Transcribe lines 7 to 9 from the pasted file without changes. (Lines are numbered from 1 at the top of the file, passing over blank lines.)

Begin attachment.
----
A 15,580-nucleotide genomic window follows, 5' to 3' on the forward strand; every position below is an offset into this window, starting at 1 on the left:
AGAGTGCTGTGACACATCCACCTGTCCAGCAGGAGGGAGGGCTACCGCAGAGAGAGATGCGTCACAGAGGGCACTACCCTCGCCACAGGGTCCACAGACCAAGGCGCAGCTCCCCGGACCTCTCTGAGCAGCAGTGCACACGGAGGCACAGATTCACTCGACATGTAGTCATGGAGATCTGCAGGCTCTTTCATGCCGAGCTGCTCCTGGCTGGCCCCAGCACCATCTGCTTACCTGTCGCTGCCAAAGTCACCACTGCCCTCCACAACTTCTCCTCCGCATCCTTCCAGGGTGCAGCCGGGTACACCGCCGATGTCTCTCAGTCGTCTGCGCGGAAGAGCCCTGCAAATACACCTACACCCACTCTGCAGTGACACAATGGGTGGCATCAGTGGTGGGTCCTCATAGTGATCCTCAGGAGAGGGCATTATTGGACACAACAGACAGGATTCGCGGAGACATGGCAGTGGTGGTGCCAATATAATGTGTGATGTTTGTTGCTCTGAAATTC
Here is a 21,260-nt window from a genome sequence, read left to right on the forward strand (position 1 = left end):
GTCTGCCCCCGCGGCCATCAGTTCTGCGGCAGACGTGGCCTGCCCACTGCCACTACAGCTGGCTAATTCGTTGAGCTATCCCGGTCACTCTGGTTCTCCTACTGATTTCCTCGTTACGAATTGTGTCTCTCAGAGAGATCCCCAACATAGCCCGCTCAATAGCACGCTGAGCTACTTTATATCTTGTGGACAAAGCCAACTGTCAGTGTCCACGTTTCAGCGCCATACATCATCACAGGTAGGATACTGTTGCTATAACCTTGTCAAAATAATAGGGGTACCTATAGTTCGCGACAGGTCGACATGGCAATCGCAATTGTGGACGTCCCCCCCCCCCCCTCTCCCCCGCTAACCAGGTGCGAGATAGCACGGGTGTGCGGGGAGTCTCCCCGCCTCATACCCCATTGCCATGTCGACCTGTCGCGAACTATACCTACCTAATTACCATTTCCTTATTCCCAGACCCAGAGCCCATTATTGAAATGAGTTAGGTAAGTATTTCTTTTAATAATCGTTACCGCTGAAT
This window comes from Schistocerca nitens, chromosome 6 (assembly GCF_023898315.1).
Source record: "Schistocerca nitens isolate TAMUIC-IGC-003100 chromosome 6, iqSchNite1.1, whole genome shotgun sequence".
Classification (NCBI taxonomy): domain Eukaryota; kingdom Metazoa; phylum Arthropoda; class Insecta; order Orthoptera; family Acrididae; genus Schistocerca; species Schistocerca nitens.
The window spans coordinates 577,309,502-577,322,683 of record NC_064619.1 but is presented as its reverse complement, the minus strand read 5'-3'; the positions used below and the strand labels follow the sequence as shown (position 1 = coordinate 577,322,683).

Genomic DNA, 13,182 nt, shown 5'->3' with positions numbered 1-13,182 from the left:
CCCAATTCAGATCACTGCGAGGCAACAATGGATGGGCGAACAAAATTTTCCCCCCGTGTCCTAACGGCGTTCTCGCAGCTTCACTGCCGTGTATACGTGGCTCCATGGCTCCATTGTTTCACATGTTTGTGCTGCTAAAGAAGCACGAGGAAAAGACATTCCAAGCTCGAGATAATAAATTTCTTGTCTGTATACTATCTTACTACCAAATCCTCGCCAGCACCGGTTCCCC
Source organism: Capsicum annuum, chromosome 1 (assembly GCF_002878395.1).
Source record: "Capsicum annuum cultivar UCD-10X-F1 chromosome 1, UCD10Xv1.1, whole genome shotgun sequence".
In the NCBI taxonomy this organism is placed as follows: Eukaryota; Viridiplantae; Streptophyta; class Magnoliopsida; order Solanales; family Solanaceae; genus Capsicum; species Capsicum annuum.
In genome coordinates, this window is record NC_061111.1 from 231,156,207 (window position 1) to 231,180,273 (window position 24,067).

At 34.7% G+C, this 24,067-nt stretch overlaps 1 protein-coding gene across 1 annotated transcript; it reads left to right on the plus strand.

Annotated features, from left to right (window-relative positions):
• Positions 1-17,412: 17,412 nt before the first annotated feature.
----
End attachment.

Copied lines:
Classification (NCBI taxonomy): domain Eukaryota; kingdom Metazoa; phylum Arthropoda; class Insecta; order Orthoptera; family Acrididae; genus Schistocerca; species Schistocerca nitens.
The window spans coordinates 577,309,502-577,322,683 of record NC_064619.1 but is presented as its reverse complement, the minus strand read 5'-3'; the positions used below and the strand labels follow the sequence as shown (position 1 = coordinate 577,322,683).

Genomic DNA, 13,182 nt, shown 5'->3' with positions numbered 1-13,182 from the left: